I'll be the first to admit it: drones are quite the rage.
In 2009, Secretary of Defense Robert Gates hinted that the F-35 Lightning II might be the last manned fighter ever fielded.
He's not alone, either. For years, headlines have heralded the end of manned flight, and the coming drone wars. Not to mention, Twitter is littered with several accounts ostensibly belonging to self-aware drones: Drunken Predators, Party Reapers, Sexy Ravens, and the like.
While the bulk of military technology has remained relatively stagnant over the last decade of war, unmanned aerial vehicles have taken off. Rifle companies roll into battle with hand-held Raven UAVs, while brigades and divisions are armed with Shadow and Grey Eagles. According to a recent New York Times article, the Pentagon's unmanned arsenal has grown from 50 to 7,000 unmanned vehicles in just ten years.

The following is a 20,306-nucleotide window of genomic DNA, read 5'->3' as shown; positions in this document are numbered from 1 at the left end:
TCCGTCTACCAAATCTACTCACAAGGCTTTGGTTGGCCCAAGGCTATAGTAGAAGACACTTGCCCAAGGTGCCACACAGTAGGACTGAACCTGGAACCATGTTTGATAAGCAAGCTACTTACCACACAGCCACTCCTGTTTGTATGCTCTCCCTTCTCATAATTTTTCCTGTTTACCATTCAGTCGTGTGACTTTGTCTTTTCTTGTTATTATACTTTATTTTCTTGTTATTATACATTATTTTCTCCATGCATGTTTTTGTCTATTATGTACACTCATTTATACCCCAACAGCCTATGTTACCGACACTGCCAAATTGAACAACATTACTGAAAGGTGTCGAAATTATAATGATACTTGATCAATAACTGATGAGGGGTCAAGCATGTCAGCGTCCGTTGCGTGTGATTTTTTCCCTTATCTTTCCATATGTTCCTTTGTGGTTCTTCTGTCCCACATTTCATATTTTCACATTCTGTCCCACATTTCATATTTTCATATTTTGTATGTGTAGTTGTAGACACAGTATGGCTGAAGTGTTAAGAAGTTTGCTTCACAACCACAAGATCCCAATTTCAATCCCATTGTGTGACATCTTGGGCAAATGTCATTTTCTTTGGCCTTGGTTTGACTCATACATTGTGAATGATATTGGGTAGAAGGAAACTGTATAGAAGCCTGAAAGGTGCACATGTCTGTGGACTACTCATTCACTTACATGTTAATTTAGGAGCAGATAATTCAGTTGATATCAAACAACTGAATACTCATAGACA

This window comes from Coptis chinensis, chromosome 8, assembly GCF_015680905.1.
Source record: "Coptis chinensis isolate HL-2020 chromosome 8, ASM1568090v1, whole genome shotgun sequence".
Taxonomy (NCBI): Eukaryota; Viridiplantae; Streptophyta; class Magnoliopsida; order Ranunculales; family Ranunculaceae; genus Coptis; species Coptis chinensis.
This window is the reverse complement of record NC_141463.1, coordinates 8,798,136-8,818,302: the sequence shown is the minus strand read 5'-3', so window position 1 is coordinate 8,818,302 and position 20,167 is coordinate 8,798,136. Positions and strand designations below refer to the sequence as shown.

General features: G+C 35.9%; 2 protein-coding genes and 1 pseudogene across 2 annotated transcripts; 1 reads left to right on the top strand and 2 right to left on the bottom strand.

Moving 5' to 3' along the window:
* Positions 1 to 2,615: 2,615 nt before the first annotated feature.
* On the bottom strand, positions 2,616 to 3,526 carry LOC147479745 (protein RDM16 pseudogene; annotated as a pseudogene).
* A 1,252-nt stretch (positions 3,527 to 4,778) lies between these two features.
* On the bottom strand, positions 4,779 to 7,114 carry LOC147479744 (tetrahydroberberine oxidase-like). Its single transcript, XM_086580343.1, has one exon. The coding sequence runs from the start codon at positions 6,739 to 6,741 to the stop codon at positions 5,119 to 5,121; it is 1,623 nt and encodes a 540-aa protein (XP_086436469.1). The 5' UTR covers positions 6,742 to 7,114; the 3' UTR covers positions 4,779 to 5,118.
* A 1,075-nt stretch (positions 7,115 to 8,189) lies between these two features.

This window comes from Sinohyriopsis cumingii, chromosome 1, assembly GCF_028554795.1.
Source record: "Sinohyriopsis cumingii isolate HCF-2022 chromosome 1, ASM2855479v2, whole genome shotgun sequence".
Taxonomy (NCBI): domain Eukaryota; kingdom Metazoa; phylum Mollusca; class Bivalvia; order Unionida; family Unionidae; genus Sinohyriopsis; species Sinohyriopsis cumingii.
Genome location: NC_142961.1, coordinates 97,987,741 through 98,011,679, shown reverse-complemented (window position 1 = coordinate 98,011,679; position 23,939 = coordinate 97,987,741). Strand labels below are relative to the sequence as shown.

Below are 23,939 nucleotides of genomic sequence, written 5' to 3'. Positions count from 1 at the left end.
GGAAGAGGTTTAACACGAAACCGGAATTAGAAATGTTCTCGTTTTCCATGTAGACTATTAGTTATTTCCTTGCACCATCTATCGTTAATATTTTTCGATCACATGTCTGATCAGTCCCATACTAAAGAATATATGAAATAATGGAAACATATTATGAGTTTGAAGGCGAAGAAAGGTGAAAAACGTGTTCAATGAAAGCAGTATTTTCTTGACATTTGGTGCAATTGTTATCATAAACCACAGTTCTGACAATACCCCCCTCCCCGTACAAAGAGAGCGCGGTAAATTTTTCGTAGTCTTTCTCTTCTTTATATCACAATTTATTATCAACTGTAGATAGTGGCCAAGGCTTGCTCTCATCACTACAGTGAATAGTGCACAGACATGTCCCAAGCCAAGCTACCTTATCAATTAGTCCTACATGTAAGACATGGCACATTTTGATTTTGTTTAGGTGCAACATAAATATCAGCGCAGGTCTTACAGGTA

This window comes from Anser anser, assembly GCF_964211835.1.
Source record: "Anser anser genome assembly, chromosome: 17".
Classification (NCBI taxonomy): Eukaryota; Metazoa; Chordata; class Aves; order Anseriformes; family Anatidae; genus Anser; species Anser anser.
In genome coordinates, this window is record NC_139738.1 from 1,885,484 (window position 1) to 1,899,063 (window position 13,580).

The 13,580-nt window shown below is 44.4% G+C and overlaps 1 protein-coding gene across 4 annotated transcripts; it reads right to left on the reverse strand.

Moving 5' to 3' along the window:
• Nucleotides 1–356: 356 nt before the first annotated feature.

But will our military become a pseudo-Cylon force by the end of the century? Perhaps not.
Peter Singer, author of Wired for War: The Robotics Revolution and Conflict in the 21st Century was interviewed in a recent article in The Economist:
[A]t a time of falling defence spending, UAS procurement and development may lack allies against powerful and conservative constituencies. These include sceptical military bureaucrats, fast-jet pilots, and members of Congress fighting to preserve traditional weapons programmes and the jobs that go with them.
But the real impediment to Drone Warfare may be more mundane.
Recently, Noah Shachtman of Wired Magazine revealed that America's drone fleet was hit with a computer virus. What's more is that the data links which control America's fleet of drones is suceptible to jamming and anti-satellite technology, video feeds have been hacked, and GPS signals can be jammed.
Drones may be able to stay aloft for 36 hours without a break, but human beings can't be jammed or hacked. In the 21st Century, that might make all the difference in the world.
The author is a helicopter pilot qualified in the UH-60 Black Hawk and LUH-72 Lakota helicopters. Serving as the lead Observer/Controller for Unmanned Aerial Systems at the Joint Multinational Readiness Center in Hohenfels, Germany, he has logged approximately 5.3 hours walking through the forest in Germany in search of wayward Raven UAVs. With little success, one might add...